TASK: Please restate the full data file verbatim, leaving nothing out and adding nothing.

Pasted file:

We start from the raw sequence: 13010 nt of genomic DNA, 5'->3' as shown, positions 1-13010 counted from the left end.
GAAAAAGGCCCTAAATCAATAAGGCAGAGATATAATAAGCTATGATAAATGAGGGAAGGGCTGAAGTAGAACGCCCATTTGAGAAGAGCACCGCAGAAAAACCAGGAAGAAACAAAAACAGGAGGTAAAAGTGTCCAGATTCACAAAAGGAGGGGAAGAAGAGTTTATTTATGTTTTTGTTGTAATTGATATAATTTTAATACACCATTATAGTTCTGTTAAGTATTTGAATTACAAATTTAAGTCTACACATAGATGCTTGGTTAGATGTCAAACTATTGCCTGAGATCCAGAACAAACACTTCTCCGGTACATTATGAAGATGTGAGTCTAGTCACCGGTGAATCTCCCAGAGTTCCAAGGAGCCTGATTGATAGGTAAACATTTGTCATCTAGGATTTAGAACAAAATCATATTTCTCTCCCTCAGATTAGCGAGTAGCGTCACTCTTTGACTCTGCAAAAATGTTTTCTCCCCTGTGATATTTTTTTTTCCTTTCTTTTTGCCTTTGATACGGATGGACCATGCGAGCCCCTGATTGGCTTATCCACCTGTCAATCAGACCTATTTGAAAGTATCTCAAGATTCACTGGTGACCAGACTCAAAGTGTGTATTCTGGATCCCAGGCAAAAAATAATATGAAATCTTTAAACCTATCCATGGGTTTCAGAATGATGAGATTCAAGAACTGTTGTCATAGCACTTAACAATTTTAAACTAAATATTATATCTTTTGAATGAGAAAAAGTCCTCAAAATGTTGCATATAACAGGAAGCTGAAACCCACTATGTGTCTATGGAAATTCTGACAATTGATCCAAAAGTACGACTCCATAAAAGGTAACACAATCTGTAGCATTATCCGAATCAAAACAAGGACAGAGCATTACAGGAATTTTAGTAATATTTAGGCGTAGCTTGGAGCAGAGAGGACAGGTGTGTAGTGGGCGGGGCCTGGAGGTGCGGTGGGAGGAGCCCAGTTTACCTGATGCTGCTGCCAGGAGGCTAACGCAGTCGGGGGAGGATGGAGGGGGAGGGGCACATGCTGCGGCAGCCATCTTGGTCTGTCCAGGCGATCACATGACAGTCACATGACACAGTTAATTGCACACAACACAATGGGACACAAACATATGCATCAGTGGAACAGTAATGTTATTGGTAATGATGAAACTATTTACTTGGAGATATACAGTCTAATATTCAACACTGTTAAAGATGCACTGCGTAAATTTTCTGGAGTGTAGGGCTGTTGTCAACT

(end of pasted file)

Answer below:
We start from the raw sequence: 13010 nt of genomic DNA, 5'->3' as shown, positions 1-13010 counted from the left end.
GAAAAAGGCCCTAAATCAATAAGGCAGAGATATAATAAGCTATGATAAATGAGGGAAGGGCTGAAGTAGAACGCCCATTTGAGAAGAGCACCGCAGAAAAACCAGGAAGAAACAAAAACAGGAGGTAAAAGTGTCCAGATTCACAAAAGGAGGGGAAGAAGAGTTTATTTATGTTTTTGTTGTAATTGATATAATTTTAATACACCATTATAGTTCTGTTAAGTATTTGAATTACAAATTTAAGTCTACACATAGATGCTTGGTTAGATGTCAAACTATTGCCTGAGATCCAGAACAAACACTTCTCCGGTACATTATGAAGATGTGAGTCTAGTCACCGGTGAATCTCCCAGAGTTCCAAGGAGCCTGATTGATAGGTAAACATTTGTCATCTAGGATTTAGAACAAAATCATATTTCTCTCCCTCAGATTAGCGAGTAGCGTCACTCTTTGACTCTGCAAAAATGTTTTCTCCCCTGTGATATTTTTTTTTCCTTTCTTTTTGCCTTTGATACGGATGGACCATGCGAGCCCCTGATTGGCTTATCCACCTGTCAATCAGACCTATTTGAAAGTATCTCAAGATTCACTGGTGACCAGACTCAAAGTGTGTATTCTGGATCCCAGGCAAAAAATAATATGAAATCTTTAAACCTATCCATGGGTTTCAGAATGATGAGATTCAAGAACTGTTGTCATAGCACTTAACAATTTTAAACTAAATATTATATCTTTTGAATGAGAAAAAGTCCTCAAAATGTTGCATATAACAGGAAGCTGAAACCCACTATGTGTCTATGGAAATTCTGACAATTGATCCAAAAGTACGACTCCATAAAAGGTAACACAATCTGTAGCATTATCCGAATCAAAACAAGGACAGAGCATTACAGGAATTTTAGTAATATTTAGGCGTAGCTTGGAGCAGAGAGGACAGGTGTGTAGTGGGCGGGGCCTGGAGGTGCGGTGGGAGGAGCCCAGTTTACCTGATGCTGCTGCCAGGAGGCTAACGCAGTCGGGGGAGGATGGAGGGGGAGGGGCACATGCTGCGGCAGCCATCTTGGTCTGTCCAGGCGATCACATGACAGTCACATGACACAGTTAATTGCACACAACACAATGGGACACAAACATATGCATCAGTGGAACAGTAATGTTATTGGTAATGATGAAACTATTTACTTGGAGATATACAGTCTAATATTCAACACTGTTAAAGATGCACTGCGTAAATTTTCTGGAGTGTAGGGCTGTTGTCAACT